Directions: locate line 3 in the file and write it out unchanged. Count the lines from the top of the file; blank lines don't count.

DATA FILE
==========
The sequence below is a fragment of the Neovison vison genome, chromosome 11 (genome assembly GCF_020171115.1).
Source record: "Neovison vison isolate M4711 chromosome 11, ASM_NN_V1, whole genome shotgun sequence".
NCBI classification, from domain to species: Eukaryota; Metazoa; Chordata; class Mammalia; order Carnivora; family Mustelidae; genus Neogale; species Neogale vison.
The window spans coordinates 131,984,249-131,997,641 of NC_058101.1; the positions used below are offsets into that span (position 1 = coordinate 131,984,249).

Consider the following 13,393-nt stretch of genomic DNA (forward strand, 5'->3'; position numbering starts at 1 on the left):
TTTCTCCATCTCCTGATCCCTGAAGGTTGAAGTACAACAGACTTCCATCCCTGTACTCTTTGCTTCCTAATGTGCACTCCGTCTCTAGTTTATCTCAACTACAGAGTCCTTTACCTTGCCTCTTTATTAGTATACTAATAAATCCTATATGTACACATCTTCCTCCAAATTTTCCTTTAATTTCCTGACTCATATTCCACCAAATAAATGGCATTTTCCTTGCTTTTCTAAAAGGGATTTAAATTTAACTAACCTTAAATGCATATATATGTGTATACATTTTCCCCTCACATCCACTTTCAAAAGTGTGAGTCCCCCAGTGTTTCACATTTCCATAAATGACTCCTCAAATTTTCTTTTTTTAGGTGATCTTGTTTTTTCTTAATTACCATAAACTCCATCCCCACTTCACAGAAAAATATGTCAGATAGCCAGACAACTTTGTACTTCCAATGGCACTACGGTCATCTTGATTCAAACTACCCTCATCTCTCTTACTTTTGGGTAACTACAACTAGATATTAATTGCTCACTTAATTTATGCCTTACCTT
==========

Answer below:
NCBI classification, from domain to species: Eukaryota; Metazoa; Chordata; class Mammalia; order Carnivora; family Mustelidae; genus Neogale; species Neogale vison.